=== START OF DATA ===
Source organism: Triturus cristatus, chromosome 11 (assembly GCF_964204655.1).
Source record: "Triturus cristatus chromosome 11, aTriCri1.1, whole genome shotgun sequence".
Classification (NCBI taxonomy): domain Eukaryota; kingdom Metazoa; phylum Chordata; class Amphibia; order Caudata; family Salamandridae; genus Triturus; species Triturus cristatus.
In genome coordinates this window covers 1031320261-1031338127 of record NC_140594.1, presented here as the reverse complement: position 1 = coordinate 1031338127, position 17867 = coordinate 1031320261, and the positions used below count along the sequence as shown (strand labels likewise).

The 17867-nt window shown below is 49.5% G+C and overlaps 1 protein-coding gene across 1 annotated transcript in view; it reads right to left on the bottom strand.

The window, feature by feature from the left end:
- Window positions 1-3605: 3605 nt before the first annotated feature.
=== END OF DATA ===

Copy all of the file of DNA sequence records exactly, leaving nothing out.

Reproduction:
Source organism: Triturus cristatus, chromosome 11 (assembly GCF_964204655.1).
Source record: "Triturus cristatus chromosome 11, aTriCri1.1, whole genome shotgun sequence".
Classification (NCBI taxonomy): domain Eukaryota; kingdom Metazoa; phylum Chordata; class Amphibia; order Caudata; family Salamandridae; genus Triturus; species Triturus cristatus.
In genome coordinates this window covers 1031320261-1031338127 of record NC_140594.1, presented here as the reverse complement: position 1 = coordinate 1031338127, position 17867 = coordinate 1031320261, and the positions used below count along the sequence as shown (strand labels likewise).

The 17867-nt window shown below is 49.5% G+C and overlaps 1 protein-coding gene across 1 annotated transcript in view; it reads right to left on the bottom strand.

The window, feature by feature from the left end:
- Window positions 1-3605: 3605 nt before the first annotated feature.